rear their mitred fronts in courts and parliaments,” but in republican simplicity.-In the Netherlands, the Spaniards—over a proud and cruel people establish the accursed Inquisition, to destroy the reformed religion by fire and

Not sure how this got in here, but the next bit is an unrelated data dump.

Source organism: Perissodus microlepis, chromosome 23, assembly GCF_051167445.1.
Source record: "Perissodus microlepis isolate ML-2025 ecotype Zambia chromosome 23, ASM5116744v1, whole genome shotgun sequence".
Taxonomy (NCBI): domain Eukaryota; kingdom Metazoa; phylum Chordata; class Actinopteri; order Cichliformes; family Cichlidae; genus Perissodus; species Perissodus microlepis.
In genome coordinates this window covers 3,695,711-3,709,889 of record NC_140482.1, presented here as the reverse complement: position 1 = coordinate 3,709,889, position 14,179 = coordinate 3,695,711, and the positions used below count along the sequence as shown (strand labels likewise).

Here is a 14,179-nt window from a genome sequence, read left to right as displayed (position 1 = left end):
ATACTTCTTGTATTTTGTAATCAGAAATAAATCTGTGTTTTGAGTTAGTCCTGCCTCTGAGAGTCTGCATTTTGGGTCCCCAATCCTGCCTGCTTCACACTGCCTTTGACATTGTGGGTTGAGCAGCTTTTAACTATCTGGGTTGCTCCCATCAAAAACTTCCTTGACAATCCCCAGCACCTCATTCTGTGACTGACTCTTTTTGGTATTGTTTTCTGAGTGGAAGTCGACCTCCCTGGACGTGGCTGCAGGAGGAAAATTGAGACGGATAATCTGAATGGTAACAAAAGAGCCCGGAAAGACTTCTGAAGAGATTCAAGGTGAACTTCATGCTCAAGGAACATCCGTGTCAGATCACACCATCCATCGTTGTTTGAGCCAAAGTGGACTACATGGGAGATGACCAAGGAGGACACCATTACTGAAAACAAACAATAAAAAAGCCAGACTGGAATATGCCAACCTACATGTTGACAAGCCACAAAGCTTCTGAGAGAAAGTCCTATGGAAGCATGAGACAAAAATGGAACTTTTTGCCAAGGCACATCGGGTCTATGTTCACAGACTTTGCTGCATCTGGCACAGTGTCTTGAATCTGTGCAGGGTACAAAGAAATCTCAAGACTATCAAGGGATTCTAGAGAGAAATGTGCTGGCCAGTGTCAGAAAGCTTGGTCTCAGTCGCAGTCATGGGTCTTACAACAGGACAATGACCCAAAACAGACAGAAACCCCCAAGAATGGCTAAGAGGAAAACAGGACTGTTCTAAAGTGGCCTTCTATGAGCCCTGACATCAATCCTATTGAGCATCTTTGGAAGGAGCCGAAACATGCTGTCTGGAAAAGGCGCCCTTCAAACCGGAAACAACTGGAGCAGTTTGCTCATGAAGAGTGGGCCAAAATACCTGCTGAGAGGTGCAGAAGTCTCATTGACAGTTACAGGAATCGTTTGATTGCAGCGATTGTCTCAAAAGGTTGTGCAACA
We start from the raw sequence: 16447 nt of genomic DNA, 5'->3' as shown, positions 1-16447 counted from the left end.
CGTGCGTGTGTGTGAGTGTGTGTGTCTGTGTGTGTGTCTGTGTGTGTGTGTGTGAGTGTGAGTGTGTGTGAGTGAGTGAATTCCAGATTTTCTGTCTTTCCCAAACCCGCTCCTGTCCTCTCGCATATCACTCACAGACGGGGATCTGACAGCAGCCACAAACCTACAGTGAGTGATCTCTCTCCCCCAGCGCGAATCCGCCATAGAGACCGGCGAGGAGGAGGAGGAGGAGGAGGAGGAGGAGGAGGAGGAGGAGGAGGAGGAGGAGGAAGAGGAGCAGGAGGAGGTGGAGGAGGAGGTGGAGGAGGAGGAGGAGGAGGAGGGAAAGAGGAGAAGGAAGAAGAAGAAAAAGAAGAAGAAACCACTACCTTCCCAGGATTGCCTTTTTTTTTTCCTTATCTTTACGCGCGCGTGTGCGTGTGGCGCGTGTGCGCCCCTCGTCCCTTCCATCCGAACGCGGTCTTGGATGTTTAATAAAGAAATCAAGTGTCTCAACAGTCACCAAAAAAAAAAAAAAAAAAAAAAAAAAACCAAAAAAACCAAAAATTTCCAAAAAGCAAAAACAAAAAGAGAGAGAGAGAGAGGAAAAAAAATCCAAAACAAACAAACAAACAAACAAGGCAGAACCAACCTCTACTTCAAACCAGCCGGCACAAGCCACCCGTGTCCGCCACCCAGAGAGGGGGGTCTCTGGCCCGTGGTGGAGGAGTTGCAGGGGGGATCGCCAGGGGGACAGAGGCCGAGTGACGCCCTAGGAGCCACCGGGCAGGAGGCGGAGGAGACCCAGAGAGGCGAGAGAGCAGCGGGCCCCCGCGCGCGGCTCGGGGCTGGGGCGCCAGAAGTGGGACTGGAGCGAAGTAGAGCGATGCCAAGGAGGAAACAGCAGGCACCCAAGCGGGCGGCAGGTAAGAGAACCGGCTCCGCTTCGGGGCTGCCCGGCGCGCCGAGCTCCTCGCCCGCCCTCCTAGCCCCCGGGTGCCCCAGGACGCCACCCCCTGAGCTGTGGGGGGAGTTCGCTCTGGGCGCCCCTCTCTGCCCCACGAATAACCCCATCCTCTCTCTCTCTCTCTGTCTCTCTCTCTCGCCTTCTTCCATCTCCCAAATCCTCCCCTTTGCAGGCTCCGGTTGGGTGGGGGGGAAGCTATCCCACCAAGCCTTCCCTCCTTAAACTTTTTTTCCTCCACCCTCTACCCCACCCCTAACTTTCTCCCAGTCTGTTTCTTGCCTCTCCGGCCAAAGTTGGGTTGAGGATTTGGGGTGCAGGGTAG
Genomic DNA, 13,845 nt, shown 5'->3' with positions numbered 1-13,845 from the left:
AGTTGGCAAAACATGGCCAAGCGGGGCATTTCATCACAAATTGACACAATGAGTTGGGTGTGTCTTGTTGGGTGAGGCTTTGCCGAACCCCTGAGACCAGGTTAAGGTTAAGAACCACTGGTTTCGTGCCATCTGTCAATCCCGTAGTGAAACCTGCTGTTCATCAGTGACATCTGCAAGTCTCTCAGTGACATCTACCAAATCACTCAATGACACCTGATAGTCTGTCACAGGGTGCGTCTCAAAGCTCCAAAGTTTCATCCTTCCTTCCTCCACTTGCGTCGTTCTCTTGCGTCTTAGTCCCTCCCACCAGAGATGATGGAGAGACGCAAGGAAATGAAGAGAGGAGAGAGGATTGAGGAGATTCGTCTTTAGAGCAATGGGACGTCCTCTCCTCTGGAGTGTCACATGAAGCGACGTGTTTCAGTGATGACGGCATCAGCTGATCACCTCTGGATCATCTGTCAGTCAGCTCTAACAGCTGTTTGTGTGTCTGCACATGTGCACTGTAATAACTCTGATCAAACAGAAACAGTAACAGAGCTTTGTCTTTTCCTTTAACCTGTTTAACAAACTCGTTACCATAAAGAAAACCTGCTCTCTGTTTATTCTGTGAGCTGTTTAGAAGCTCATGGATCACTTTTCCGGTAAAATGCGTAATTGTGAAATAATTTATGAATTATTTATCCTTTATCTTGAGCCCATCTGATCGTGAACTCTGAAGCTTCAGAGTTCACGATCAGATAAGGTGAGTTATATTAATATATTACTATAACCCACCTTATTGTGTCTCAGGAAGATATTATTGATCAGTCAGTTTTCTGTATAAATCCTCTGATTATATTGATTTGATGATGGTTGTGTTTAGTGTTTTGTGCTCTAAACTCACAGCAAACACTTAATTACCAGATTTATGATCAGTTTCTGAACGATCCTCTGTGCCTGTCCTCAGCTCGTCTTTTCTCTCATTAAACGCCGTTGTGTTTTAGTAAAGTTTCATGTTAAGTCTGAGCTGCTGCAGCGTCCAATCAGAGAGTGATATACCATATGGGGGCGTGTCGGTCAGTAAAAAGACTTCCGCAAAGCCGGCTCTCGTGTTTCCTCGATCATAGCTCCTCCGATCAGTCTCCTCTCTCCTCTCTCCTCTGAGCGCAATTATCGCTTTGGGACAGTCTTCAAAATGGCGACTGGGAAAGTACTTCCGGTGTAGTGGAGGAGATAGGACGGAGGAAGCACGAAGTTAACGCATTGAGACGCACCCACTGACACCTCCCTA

steel. But tyranny is ever short-sighted. Though Philip II. sends his “best of cut-throats,” the Duke of Alva, with a numerous army of soldiers and executioners, they are all too weak to suppress the doctrines of Luther. Many merchants and mechanics escape to England, and settle down at Norwich, where they commence various descriptions of woollen manufactures, in which they are greater proficients than our English workmen, and they are admitted to the freedom of the city. Amongst their number is a printer, named Anthony de Solempne, who erects the first printing-press in Norwich, like a brave man as he was,-honour to his name. The patient Dutchmen, goaded to revolt, will at length achieve their independence.